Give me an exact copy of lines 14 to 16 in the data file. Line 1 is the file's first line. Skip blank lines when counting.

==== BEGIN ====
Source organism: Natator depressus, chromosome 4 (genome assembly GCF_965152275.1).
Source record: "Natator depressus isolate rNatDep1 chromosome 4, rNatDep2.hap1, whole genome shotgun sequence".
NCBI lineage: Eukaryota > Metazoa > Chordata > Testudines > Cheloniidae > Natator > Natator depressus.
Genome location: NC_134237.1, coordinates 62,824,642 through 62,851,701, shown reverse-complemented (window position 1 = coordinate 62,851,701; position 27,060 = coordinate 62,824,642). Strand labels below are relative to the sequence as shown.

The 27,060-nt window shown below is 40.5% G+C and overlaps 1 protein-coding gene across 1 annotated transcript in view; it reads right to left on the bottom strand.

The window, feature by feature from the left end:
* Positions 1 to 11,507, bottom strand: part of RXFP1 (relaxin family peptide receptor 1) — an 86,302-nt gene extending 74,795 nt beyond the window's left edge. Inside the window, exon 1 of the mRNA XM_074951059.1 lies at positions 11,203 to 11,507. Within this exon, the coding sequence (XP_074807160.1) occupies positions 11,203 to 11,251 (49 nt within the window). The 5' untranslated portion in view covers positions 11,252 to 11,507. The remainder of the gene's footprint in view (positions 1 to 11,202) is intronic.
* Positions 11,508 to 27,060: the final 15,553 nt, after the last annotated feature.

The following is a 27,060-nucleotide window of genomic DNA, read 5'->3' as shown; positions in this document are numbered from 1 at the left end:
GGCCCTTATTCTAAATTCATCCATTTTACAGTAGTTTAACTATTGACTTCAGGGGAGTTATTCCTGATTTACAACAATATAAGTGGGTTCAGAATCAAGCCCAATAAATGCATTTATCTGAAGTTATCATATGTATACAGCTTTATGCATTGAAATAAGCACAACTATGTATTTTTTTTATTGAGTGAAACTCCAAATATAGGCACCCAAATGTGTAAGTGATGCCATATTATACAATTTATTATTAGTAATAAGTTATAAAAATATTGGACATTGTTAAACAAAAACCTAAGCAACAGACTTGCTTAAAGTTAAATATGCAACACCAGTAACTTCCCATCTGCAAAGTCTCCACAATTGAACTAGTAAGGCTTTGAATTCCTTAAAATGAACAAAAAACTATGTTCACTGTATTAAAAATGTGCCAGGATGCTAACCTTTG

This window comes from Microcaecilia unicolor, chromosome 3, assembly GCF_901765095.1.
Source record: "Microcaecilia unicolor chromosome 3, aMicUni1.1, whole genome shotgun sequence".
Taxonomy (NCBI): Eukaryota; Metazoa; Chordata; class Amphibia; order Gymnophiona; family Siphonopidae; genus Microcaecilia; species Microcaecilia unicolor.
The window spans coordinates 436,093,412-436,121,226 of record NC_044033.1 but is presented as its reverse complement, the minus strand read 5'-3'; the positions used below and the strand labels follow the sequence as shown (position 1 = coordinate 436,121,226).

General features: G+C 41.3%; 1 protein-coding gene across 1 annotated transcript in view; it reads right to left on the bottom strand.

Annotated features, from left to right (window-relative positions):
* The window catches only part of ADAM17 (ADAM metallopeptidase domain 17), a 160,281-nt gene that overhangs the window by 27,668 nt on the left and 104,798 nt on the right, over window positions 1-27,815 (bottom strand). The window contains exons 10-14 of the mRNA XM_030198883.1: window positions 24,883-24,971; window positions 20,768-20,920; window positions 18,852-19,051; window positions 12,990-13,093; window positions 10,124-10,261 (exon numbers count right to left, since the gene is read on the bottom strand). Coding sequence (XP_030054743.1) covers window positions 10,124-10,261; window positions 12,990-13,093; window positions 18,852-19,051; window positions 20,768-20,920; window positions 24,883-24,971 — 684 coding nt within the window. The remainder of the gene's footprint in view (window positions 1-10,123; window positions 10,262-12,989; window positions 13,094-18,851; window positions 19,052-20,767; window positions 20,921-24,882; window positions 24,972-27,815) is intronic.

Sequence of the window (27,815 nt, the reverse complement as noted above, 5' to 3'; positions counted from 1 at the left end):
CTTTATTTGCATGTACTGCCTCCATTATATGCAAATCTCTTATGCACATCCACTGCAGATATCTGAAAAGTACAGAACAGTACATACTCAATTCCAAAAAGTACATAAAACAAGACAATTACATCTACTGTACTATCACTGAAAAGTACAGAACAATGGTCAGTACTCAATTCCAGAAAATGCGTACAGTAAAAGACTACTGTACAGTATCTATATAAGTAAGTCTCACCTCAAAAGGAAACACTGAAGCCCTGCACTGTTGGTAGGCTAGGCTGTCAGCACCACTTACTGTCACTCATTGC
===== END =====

The window spans coordinates 436,093,412-436,121,226 of record NC_044033.1 but is presented as its reverse complement, the minus strand read 5'-3'; the positions used below and the strand labels follow the sequence as shown (position 1 = coordinate 436,121,226).

General features: G+C 41.3%; 1 protein-coding gene across 1 annotated transcript in view; it reads right to left on the bottom strand.

Annotated features, from left to right (window-relative positions):